Energy: Tale of Two Cities

The energy markets (particularly oil and natural gas) are trapped in a fight over which drivers (short-term or intermediate- to long-term) will dominate the future direction of prices (both commodity and equity). While there is a wide range of opinions on the outcome, we expect an improving global economy will provide upward pressure on both oil and natural gas prices.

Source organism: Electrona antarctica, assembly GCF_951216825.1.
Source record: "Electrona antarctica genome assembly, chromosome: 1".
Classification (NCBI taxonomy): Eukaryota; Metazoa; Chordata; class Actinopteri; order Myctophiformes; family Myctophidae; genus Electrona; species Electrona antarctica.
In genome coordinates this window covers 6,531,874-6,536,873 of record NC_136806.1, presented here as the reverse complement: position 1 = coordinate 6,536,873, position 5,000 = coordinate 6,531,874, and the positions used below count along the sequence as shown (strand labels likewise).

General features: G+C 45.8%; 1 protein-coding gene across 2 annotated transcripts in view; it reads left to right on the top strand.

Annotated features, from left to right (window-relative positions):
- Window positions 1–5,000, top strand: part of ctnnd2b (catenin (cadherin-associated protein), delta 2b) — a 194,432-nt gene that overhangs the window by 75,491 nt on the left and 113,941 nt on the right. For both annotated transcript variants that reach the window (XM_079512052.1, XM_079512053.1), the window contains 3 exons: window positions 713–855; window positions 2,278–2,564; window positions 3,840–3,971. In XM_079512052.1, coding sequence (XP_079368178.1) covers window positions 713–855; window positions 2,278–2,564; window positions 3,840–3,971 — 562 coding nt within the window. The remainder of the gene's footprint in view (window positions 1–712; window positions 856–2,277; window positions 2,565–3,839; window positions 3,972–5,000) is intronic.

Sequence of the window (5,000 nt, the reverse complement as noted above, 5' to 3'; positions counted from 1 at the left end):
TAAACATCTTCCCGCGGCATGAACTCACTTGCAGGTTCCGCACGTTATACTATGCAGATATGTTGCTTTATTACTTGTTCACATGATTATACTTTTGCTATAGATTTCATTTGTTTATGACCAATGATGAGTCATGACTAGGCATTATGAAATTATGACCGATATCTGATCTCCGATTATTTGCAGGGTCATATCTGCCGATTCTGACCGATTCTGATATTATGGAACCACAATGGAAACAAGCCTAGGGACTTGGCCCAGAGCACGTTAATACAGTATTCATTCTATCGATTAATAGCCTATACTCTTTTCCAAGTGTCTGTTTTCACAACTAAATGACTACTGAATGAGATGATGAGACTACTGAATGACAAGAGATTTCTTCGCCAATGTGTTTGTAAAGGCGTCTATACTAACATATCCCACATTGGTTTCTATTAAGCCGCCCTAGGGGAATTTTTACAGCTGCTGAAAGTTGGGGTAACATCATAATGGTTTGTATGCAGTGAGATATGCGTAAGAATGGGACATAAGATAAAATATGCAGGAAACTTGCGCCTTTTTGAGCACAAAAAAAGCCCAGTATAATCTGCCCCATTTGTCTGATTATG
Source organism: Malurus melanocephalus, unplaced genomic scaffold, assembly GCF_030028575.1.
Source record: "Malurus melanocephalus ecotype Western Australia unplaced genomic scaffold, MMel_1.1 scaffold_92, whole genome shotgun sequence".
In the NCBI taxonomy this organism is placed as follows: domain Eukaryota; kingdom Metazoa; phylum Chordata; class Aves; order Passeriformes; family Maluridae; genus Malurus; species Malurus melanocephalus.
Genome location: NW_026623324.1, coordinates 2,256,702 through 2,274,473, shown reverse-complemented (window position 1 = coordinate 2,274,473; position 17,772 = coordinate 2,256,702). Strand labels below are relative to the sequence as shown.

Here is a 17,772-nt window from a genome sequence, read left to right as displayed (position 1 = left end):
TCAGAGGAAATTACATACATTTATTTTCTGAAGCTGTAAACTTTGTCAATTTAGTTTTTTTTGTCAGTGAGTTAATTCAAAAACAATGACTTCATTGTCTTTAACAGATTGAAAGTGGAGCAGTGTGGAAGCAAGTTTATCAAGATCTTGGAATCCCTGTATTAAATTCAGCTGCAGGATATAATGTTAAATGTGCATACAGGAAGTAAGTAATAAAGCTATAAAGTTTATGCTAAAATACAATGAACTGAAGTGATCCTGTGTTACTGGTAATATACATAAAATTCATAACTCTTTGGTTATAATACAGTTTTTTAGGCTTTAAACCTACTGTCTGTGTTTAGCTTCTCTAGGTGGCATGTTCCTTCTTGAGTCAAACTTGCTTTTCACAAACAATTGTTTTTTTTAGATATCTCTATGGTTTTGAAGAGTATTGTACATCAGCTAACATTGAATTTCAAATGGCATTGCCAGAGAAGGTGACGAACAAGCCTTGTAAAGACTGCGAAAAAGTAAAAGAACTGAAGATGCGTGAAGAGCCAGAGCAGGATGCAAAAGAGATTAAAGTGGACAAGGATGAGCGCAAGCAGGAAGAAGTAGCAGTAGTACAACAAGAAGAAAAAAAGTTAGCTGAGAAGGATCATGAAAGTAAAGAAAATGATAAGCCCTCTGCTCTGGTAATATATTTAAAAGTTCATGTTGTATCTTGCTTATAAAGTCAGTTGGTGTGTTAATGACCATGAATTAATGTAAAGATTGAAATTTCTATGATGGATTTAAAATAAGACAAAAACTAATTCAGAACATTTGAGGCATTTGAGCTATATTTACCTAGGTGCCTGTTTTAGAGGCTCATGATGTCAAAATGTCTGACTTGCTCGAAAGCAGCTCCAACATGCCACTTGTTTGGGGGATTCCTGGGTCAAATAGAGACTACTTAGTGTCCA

Oil: Despite a relatively weak worldwide economy over the past two years, global oil prices have remained stubbornly high. Brent oil prices have averaged nearly $110/barrel over this period after a rapid recovery from the 2008-09 recession low of $40/barrel. The price of U.S. West Texas Intermediate (WTI) also rallied from the recession lows but the price recovery (to a two-year average price near $90/barrel) was stunted due to the aggressive drilling and completion activity witnessed in the liquid rich U.S. basins. The ballooning of storage levels in Cushing, Oklahoma (the price point for the NYMEX WTI contract) caused by the recent expansion in production and inadequate export capacity (out of Cushing) resulted in the WTI price of crude falling to a $20 to $25/barrel discount to Brent. This massive discount compares to an historical modest premium (of $2 to $3/barrel) for WTI over Brent. That’s how we arrived at our theme, “Tale of Two Cities:” the large differential between Brent and WTI recently narrowed to around $15/barrel and may trend modestly lower in the coming months. The decline in the price differential resulted primarily from the prospect for (1) new pipeline capacity and (2) a significant increase in crude rail loadings (which allows crude to be diverted away from Cushing to more attractive markets – particularly the East and West Coasts). The short-term narrowing in price between Brent and WTI has been largely in anticipation of expanded takeaway and by-pass capacity. A quick check of Cushing storage reveals record high inventories. Current storage is roughly 75% above the levels of January 2012. Therefore, the Brent/WTI differential is likely near a low that will be maintained over the next 12 months. From an intermediate- to long-term perspective, the price differential should continue to narrow as U.S. pipeline infrastructure is expanded and the resulting free(r) movement of crude to the critical U.S. markets allows refiners to substitute domestic crude for some of the historically imported volumes.